This week’s UMM Alumni Spotlight shines on Joseph McBrine, Jr., of East Machias, Class of 1994 with a degree in Outdoor Recreation Management.
Joe is a sergeant with the Maine Warden Service and owns his own woodcarving business.
Tell us a little bit about what you are doing now:
I worked as a Deputy Maine Game Warden while attending UMM. Since graduating, I have worked full time as a Maine Game Warden for 20 years. I am the game warden assigned to the Whiting patrol which includes Edmunds Twp., Marion Twp., Trescott Twp., Lubec and Cutler. I often patrol a much larger area to meet scheduling needs.
My job is primarily law enforcement. We enforce laws that regulate hunting, fishing, trapping, boating, snowmobiles, and ATVs.
We focus on apprehending intentional violator of the fish and game laws and violations relating to recreational vehicles and watercraft. Quite often we are the first responders to all types of criminal or emergency incidents. Once violators are apprehended, we investigate the scene, gather the facts, write a case report and work with the local district attorney’s office to move the case through district court or superior court.
Search and Rescue is another important part of the work of a game warden. I was introduced to search and rescue while attending UMM. I attended the SAR course and joined the local volunteer search and rescue team. Search and rescue can be very rewarding, but it can also be difficult when there is a tragedy.
The work is very rewarding, but you need to have thick skin and not be afraid to confront people who are in violation. Some of the more serious law breakers will dislike you for what you stand for, or I suppose you could say for what you won’t stand for.
I speak at several job fairs, sporting shows, clubs and schools. These talks include warden recruitment, outdoor education, and promoting the state of Maine.
What is the most valuable thing you learned while at UMM?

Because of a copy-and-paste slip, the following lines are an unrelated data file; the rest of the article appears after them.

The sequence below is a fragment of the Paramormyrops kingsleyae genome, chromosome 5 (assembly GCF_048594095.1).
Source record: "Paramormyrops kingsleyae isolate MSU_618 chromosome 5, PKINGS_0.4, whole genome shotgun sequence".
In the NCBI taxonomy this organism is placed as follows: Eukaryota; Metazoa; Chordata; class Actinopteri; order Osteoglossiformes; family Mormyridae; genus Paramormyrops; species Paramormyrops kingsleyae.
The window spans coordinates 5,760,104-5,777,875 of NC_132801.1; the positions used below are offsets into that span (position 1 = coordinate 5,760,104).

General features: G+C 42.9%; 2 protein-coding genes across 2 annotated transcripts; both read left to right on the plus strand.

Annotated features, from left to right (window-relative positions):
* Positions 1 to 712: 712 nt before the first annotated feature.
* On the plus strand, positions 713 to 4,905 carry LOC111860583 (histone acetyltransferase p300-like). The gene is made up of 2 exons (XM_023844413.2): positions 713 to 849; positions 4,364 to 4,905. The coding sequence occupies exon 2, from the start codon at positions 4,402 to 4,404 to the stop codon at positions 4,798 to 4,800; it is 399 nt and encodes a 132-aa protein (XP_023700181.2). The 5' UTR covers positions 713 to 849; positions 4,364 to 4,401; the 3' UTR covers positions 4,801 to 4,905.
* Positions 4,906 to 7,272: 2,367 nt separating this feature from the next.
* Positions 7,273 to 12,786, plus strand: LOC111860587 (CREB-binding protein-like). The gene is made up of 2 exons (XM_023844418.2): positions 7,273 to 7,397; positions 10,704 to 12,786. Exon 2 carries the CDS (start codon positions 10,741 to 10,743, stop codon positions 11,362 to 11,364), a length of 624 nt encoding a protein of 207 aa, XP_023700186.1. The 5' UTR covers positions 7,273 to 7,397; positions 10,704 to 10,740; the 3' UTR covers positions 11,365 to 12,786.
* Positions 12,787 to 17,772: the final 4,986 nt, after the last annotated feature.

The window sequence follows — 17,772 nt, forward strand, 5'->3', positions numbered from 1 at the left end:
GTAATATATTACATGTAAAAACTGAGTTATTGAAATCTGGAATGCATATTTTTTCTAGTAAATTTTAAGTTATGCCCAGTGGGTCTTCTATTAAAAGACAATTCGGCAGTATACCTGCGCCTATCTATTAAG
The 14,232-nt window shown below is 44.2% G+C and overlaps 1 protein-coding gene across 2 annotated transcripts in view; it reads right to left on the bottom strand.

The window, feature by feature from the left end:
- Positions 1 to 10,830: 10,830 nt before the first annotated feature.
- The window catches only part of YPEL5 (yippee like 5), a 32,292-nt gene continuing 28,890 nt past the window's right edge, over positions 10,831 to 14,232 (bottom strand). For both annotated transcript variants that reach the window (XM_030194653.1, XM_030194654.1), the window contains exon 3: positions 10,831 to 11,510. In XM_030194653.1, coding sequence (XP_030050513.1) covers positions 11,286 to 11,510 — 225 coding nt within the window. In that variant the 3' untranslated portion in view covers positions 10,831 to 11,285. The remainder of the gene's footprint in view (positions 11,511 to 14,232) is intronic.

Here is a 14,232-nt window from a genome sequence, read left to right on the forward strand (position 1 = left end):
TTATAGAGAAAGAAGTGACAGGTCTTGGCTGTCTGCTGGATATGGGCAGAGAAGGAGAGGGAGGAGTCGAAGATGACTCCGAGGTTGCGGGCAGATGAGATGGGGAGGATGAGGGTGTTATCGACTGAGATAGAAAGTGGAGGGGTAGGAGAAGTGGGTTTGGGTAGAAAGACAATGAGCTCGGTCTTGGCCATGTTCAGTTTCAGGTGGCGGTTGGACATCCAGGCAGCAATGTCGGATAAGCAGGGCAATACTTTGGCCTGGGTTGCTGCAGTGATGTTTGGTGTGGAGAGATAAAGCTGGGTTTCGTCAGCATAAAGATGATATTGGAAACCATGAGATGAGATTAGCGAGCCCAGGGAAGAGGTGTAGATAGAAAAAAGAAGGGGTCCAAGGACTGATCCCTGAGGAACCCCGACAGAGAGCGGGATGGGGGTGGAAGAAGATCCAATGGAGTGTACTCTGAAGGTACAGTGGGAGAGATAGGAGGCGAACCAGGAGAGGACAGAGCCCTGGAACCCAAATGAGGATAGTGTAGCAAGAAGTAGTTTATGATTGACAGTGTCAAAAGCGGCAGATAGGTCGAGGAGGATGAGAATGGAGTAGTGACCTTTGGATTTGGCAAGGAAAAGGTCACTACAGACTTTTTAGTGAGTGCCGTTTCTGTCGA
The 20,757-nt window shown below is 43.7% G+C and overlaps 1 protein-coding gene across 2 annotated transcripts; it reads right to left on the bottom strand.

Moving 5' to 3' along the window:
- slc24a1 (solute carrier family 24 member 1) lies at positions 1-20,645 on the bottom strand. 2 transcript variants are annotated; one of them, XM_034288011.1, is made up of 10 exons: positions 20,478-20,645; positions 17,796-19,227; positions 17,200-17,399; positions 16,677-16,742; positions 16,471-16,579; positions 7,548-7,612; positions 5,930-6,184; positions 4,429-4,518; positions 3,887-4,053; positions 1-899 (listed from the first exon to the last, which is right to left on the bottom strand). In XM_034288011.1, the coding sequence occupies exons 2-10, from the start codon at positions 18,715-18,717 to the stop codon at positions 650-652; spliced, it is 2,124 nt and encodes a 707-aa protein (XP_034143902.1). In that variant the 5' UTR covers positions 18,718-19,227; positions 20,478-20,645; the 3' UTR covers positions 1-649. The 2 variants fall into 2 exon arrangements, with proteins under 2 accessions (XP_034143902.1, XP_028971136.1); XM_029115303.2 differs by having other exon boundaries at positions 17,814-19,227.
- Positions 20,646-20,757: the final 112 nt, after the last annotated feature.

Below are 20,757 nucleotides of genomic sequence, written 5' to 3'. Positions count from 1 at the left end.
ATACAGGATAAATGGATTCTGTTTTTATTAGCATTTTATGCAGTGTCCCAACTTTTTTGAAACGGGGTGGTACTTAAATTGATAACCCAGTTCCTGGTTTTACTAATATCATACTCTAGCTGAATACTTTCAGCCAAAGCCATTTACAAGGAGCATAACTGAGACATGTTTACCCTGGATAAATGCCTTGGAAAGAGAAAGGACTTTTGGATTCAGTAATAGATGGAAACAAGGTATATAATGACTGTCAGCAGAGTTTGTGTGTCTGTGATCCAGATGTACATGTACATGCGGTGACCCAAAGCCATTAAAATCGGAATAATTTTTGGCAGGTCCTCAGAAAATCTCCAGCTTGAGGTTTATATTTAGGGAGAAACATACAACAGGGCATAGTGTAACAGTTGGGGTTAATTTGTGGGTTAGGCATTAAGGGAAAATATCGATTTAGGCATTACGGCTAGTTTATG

It is hard to pick out one thing as the most valuable that I learned at UMM. The whole package that you receive at UMM is what makes you successful. Obviously the canoeing, boating, snowshoeing and map & compass classes prepared me for game warden work, but the business management, writing, and speaking courses were just as important for me to be successful.
I learned how to be a good applicant and a good employee. This may sound cliché but they did teach me to work hard and to care about my employer. I remember several conversations in management classes about preventing or reducing liability on us as employees and for our employers.
I am thankful for the hands-on learning in labs that UMM offers as part of their course work.
Do you have any advice for current students at UMM?
You should be preparing to compete in the hiring process of your chosen field. Work towards being the best applicant. Take advantage of the learning opportunities that UMM offers that might not be directly connected to a course. Get all of the certifications and licenses that are offered for you chosen field.
Remember that employers like to hear that you have done the hands-on work and not only studied it during a class. UMM offers several opportunities for students to lead programs and run activities. Participate in as many of those activities as possible.
How did your time at UMM prepare you for what you are doing now?
UMM provided me with the wide range of skills I needed to complete a very difficult hiring process with the Maine Warden Service. When I applied there were about 2,000 other applicants. We competed for 8 positions. UMM gave me the knowledge and experience to become a successful applicant. The outdoor course work also gave me the confidence that I needed to navigate the woods and waters of our state – day or night – rain, snow or sunshine. I had already done it in class under supervision.
A critical part of my job is writing various types of reports. I learned those writing skills at UMM. I was fortunate to have two good writing instructors that helped me to enjoy writing.
The smaller size of UMM creates an environment where everyone knows each other. This allows for professors to write letters of recommendation that have real value. I found that the professors were already connected with the Maine Department of Inland Fisheries & Wildlife and the Maine Warden Service. When the UMM Professors praised a student’s abilities – the potential employers listened.
How has UMM made a positive impact on your life?
I met my wife, Lori, there. She is a graduate of UMM and my daughter Olivia is presently a student at UMM.
While at UMM, I made connections with fellow students and instructors that still benefit me in my work and personal life to this day.
There was no Conservation Law program when I attended UMM. I made it known to the faculty at UMM that I had one career goal and that was to become a Maine Game Warden. They provided the necessary learning environment to reach my goal. One very beneficial area where they pushed me was to use elective courses to gain extra experience in my chosen field.